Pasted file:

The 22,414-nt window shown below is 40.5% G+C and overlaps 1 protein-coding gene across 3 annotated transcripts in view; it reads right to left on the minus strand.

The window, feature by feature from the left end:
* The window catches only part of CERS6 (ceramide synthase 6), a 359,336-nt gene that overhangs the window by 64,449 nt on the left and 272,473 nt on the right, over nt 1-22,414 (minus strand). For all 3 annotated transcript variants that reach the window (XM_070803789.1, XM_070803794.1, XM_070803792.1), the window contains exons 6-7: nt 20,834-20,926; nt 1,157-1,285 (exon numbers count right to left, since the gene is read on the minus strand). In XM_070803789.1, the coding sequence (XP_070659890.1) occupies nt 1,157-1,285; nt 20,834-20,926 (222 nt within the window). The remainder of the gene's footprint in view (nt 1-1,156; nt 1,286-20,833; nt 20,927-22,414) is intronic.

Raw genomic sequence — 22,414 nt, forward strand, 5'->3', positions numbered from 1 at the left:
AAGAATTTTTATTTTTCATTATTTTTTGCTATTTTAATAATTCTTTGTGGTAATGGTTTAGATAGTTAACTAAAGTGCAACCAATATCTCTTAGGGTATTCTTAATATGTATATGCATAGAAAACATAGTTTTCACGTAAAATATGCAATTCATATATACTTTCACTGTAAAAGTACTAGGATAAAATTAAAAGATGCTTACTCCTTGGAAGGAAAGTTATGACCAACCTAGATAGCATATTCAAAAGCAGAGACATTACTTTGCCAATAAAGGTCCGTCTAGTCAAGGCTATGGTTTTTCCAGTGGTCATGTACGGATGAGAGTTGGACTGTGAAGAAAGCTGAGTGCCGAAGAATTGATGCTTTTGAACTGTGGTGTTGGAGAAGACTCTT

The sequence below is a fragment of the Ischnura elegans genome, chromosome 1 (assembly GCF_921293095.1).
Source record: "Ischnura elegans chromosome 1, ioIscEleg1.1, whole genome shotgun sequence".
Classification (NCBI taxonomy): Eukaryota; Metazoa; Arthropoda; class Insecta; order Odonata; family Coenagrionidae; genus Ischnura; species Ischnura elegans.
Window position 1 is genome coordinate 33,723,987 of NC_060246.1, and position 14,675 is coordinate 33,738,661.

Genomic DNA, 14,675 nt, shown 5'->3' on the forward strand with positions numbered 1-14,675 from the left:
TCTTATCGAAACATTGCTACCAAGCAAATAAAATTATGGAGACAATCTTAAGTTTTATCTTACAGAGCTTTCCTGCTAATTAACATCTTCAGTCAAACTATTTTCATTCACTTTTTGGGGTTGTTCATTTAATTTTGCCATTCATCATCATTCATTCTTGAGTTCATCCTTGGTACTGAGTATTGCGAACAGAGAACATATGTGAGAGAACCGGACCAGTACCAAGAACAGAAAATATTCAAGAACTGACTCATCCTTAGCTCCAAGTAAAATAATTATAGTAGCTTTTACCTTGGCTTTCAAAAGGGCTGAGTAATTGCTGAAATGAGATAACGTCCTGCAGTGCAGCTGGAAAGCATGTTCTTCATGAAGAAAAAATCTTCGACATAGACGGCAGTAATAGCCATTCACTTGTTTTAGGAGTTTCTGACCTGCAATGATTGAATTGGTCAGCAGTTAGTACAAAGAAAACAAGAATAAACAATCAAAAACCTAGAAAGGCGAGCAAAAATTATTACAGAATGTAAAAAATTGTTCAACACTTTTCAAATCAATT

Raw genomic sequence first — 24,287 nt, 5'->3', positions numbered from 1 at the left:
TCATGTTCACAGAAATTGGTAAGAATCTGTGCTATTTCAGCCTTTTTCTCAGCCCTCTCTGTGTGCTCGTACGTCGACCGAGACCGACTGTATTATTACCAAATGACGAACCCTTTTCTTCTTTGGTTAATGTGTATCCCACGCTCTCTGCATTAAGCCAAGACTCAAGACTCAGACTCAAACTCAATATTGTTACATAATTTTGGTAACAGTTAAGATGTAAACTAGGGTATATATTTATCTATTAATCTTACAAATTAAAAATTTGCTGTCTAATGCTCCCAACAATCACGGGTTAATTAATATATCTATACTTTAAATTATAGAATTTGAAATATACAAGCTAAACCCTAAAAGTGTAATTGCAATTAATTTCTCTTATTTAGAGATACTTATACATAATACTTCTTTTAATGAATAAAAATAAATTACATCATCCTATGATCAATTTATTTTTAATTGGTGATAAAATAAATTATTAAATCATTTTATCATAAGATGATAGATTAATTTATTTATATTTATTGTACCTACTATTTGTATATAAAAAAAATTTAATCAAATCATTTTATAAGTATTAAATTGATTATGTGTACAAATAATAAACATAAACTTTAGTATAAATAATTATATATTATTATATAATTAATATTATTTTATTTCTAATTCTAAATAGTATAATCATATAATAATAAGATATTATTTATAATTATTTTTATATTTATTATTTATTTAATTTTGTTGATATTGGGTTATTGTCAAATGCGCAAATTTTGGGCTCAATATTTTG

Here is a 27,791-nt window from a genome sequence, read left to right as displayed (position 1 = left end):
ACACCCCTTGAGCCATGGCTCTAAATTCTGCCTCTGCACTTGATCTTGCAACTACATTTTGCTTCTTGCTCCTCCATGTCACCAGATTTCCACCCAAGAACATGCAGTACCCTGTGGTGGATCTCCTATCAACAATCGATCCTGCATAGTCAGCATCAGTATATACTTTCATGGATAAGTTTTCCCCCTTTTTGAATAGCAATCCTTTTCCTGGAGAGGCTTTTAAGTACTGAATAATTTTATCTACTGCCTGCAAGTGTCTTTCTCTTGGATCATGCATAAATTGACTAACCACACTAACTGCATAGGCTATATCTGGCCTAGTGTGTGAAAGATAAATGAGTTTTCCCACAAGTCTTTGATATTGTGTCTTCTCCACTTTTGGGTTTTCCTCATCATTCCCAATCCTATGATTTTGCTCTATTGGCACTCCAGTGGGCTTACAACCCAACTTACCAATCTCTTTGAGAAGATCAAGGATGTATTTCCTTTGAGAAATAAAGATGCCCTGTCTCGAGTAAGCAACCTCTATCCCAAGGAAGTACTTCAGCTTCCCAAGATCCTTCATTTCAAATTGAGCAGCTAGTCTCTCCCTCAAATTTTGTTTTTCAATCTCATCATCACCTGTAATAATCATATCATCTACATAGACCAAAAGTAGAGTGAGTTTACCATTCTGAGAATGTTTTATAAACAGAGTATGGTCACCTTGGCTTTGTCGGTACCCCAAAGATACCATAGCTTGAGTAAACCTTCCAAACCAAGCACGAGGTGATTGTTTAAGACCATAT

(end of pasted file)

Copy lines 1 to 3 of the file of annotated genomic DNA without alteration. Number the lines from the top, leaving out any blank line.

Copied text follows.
The 22,414-nt window shown below is 40.5% G+C and overlaps 1 protein-coding gene across 3 annotated transcripts in view; it reads right to left on the minus strand.

The window, feature by feature from the left end:
* The window catches only part of CERS6 (ceramide synthase 6), a 359,336-nt gene that overhangs the window by 64,449 nt on the left and 272,473 nt on the right, over nt 1-22,414 (minus strand). For all 3 annotated transcript variants that reach the window (XM_070803789.1, XM_070803794.1, XM_070803792.1), the window contains exons 6-7: nt 20,834-20,926; nt 1,157-1,285 (exon numbers count right to left, since the gene is read on the minus strand). In XM_070803789.1, the coding sequence (XP_070659890.1) occupies nt 1,157-1,285; nt 20,834-20,926 (222 nt within the window). The remainder of the gene's footprint in view (nt 1-1,156; nt 1,286-20,833; nt 20,927-22,414) is intronic.